Superfast multi-core batch image resizer and rotator.
Python Other Shell Makefile

README.md

imgp

Latest release AUR Debian Strech+ Ubuntu Zesty+ License

imgp_asciicast

imgp is a command line image resizer and rotator for JPEG and PNG images. If you have tons of images you want to resize adaptively to a screen resolution or rotate by an angle using a single command, imgp is the utility for you. It can save a lot on storage too.

Powered by an intelligent adaptive algorithm, recursive operations, multiprocessing, shell completion scripts, EXIF preservation (and more), imgp is a very flexible utility with well-documented easy to use options.

imgp intends to be a stronger replacement of the Nautilus Image Converter extension, not tied to any file manager and way faster. On desktop environments (like Xfce or LxQt) which do not integrate Nautilus, imgp will save your day.

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Table of Contents

Features

  • resize by percentage or resolution
  • rotate clockwise by specified angle
  • adaptive resize considering orientation
  • brute force to a resolution
  • optimize images to save more space
  • convert PNG to JPEG
  • erase exif metadata
  • force smaller to larger resize
  • process directories recursively
  • overwrite source image option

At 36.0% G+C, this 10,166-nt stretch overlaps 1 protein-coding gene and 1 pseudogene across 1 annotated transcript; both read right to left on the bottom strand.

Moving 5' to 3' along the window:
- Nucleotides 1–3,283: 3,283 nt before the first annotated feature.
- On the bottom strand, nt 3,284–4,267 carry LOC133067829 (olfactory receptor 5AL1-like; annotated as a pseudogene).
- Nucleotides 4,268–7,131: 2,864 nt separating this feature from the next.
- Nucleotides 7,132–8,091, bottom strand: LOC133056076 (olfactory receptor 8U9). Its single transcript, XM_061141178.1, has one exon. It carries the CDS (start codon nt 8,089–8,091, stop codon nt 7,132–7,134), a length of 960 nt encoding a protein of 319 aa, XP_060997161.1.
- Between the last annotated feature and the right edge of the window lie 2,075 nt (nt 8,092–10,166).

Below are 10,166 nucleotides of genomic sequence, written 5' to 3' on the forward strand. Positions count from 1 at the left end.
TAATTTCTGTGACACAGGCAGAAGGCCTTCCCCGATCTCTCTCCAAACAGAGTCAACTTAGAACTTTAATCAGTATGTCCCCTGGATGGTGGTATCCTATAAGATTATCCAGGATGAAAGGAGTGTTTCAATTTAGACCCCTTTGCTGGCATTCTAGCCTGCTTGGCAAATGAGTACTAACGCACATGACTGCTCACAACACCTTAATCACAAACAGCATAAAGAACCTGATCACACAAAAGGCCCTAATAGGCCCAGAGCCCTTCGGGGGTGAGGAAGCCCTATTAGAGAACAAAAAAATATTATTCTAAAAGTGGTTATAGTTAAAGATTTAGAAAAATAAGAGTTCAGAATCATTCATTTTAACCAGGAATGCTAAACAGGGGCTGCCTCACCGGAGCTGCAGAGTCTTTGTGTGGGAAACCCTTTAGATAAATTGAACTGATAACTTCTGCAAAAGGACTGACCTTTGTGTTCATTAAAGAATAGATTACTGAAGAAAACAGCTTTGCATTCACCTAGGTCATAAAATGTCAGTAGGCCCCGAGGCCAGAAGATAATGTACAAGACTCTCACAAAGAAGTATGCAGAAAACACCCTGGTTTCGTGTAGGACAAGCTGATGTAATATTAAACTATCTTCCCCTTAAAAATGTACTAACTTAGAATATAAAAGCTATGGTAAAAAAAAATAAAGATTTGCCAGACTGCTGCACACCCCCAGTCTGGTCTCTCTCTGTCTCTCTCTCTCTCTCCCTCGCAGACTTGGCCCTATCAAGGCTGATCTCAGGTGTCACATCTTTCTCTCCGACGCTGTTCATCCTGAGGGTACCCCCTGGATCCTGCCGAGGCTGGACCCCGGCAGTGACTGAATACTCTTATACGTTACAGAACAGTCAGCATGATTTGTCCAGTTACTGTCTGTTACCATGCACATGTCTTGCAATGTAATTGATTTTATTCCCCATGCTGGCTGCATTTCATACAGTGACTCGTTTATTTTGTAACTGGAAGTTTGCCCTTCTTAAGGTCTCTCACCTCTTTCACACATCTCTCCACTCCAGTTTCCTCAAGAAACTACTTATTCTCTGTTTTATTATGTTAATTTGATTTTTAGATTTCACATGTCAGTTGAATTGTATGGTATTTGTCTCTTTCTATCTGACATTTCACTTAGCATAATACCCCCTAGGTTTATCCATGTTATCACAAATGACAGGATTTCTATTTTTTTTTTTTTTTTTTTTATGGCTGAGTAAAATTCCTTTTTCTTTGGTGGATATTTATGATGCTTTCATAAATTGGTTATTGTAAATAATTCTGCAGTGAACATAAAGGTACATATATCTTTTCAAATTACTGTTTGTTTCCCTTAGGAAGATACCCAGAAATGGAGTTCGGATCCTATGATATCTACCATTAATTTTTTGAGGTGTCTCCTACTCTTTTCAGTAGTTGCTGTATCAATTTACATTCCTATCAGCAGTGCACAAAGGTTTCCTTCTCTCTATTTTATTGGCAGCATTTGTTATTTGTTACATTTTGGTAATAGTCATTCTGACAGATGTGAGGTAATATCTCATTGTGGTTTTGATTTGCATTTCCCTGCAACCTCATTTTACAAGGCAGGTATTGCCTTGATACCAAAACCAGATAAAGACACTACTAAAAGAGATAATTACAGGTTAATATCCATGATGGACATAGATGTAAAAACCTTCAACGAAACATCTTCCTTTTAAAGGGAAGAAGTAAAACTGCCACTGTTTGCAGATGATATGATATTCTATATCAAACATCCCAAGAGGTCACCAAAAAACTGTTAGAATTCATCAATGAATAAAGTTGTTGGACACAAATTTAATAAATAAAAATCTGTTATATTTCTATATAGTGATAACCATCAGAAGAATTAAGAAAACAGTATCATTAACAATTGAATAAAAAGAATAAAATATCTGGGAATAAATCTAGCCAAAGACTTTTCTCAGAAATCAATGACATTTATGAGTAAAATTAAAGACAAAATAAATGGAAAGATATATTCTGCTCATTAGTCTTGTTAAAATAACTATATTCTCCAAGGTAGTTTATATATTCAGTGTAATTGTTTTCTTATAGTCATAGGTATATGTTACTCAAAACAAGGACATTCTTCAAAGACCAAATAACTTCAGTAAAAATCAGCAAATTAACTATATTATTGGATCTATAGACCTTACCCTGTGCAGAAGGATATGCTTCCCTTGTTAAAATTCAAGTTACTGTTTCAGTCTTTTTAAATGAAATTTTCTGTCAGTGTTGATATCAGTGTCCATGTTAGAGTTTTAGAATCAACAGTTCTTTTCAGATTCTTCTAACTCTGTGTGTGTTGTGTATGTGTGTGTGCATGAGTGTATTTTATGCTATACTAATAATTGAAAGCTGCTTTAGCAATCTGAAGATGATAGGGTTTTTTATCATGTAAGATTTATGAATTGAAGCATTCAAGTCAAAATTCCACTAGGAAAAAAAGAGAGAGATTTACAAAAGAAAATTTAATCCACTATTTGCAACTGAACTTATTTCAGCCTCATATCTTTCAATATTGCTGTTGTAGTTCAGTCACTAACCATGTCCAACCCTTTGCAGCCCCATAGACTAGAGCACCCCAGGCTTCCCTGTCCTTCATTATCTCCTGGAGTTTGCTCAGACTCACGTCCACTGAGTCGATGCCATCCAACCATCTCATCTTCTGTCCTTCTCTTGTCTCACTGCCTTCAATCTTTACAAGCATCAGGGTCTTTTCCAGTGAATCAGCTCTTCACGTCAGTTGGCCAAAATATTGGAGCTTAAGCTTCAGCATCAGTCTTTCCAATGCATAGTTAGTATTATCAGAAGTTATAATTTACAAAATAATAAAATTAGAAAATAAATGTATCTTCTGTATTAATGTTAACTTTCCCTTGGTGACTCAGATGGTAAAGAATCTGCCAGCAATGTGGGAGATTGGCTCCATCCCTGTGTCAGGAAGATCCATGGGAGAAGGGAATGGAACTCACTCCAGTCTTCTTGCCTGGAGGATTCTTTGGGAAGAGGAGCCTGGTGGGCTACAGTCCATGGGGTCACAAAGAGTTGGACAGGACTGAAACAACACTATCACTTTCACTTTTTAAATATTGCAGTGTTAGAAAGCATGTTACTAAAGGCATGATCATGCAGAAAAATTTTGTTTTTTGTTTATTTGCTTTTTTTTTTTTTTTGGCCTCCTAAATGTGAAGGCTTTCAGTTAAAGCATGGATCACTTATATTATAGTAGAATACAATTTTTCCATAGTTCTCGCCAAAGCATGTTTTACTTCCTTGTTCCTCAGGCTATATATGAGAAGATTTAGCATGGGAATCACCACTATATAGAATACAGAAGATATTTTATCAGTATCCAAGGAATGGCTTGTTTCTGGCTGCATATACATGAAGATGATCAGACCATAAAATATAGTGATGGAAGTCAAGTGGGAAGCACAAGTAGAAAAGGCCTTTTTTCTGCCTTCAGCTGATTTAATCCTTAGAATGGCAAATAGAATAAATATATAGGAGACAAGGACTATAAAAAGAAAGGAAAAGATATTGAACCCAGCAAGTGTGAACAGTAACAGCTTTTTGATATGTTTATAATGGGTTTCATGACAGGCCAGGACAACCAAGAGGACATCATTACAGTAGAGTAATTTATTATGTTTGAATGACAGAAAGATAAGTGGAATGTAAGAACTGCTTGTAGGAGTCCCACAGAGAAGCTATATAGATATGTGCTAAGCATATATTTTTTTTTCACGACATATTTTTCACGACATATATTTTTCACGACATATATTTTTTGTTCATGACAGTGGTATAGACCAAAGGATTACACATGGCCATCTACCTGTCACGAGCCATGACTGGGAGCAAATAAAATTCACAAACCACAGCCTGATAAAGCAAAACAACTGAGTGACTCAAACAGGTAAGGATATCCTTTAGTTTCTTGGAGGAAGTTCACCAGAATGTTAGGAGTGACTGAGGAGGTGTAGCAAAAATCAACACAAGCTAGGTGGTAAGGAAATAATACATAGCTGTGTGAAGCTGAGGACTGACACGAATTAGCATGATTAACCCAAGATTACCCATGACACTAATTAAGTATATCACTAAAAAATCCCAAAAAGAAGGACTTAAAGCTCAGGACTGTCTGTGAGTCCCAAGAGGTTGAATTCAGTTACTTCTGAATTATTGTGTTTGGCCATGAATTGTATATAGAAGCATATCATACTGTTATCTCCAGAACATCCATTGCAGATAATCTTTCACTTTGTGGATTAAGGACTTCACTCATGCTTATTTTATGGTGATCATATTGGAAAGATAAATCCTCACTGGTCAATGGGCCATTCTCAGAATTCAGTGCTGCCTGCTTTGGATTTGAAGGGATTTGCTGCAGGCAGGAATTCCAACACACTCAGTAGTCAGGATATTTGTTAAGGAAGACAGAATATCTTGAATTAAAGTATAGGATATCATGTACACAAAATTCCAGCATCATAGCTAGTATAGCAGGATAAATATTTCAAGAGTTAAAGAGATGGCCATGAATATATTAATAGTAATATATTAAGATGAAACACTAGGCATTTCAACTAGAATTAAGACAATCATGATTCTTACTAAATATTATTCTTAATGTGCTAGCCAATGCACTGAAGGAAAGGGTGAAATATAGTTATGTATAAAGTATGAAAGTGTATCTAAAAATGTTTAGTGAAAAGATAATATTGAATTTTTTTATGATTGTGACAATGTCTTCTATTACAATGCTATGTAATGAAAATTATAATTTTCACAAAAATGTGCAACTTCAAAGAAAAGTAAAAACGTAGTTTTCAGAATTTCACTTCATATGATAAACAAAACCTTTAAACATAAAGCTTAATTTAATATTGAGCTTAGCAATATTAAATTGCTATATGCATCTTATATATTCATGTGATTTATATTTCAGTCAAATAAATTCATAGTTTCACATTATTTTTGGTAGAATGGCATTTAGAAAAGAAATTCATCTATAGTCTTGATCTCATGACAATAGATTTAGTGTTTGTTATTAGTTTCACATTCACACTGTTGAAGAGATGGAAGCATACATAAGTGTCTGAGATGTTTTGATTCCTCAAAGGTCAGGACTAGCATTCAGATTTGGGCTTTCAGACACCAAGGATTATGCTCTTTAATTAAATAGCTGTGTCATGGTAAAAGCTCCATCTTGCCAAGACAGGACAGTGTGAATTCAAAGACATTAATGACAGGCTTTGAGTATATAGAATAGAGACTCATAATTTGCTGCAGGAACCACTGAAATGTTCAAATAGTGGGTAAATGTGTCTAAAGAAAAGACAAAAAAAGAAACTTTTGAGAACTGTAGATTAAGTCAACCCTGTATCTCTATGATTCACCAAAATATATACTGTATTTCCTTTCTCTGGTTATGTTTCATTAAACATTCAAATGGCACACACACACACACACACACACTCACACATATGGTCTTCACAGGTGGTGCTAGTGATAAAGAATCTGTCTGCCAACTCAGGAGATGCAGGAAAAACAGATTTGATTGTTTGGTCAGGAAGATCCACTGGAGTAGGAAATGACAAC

• completion scripts for bash, fish, zsh
  • minimal dependencies

Adaptive mode

  • If the specified and image orientations are same [(H >= V and h > v) or (H < V and h < v)], the image is resized with the longer specified side as reference.
  • In case of cross orientation [(H >= V and h <= v) or (H < V and h >= v)], the image is resized with the shorter specified side as reference. Same as non-adaptive.

For example, if an image has a resolution of 2048x1365 and is being resized to 1366x768:

  • In regular mode (default), output image resolution will be 1152x768
  • In adaptive mode, output image resolution will be 1366x910

Performance

imgp could resize 8823 images (~4.5GB in size) of mixed resolutions (high to regular) stored in an external USB 2.0 hard disk at an adaptive resolution of 1366x1000 in around 8 minutes. The resulting size was 897MB (~ 20%).

imgp uses Python PIL/Pillow library. Nautilus Image Converter calls the convert utility from ImageMagick. For a comparative benchmark, head here.

Installation

Dependencies

imgp requires Python 3.5 or later.

To install PIL library on Ubuntu, run:

$ sudo apt-get install python3-pil

or, using pip3:

$ sudo pip3 install pillow

pillow can be replaced by pillow-simd on SIMD processors.

Installing from this repository

If you have git installed, run:

$ git clone https://github.com/jarun/imgp/

or download the latest stable release or development version.

Install to default location (/usr/local):

$ sudo make install

To remove, run:

$ sudo make uninstall

PREFIX is supported. You may need to use sudo with PREFIX depending on your permissions on destination directory.

Running as a standalone utility

imgp is a standalone utility. From the containing directory, run:

$ ./imgp

Installing with a package manager

Debian package

If you are on a Debian based system (including Ubuntu), visit the latest stable release and download the .deb package. To install, run

$ sudo dpkg -i imgp-$version-all.deb

Please substitute $version with the appropriate package version.